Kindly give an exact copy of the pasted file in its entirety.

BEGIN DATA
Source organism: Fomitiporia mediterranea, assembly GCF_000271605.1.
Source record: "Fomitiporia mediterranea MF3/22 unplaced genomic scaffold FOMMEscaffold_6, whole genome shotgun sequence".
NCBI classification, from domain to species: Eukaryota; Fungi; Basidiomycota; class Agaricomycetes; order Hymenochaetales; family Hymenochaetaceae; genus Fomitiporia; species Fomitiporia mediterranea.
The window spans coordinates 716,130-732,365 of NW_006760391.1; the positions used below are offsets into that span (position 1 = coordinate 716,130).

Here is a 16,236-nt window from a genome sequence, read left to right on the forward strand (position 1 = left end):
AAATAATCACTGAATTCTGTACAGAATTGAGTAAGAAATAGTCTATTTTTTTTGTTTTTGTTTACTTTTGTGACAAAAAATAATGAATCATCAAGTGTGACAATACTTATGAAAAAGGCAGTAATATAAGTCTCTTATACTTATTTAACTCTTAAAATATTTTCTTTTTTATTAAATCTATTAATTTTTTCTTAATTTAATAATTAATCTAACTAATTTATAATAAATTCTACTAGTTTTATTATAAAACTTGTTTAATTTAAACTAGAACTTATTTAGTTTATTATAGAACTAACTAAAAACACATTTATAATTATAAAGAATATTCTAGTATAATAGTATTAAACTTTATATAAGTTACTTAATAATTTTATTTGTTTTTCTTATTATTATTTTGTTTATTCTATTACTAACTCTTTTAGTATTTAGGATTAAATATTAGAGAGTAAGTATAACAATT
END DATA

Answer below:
Source organism: Fomitiporia mediterranea, assembly GCF_000271605.1.
Source record: "Fomitiporia mediterranea MF3/22 unplaced genomic scaffold FOMMEscaffold_6, whole genome shotgun sequence".
NCBI classification, from domain to species: Eukaryota; Fungi; Basidiomycota; class Agaricomycetes; order Hymenochaetales; family Hymenochaetaceae; genus Fomitiporia; species Fomitiporia mediterranea.
The window spans coordinates 716,130-732,365 of NW_006760391.1; the positions used below are offsets into that span (position 1 = coordinate 716,130).

Here is a 16,236-nt window from a genome sequence, read left to right on the forward strand (position 1 = left end):
AAATAATCACTGAATTCTGTACAGAATTGAGTAAGAAATAGTCTATTTTTTTTGTTTTTGTTTACTTTTGTGACAAAAAATAATGAATCATCAAGTGTGACAATACTTATGAAAAAGGCAGTAATATAAGTCTCTTATACTTATTTAACTCTTAAAATATTTTCTTTTTTATTAAATCTATTAATTTTTTCTTAATTTAATAATTAATCTAACTAATTTATAATAAATTCTACTAGTTTTATTATAAAACTTGTTTAATTTAAACTAGAACTTATTTAGTTTATTATAGAACTAACTAAAAACACATTTATAATTATAAAGAATATTCTAGTATAATAGTATTAAACTTTATATAAGTTACTTAATAATTTTATTTGTTTTTCTTATTATTATTTTGTTTATTCTATTACTAACTCTTTTAGTATTTAGGATTAAATATTAGAGAGTAAGTATAACAATT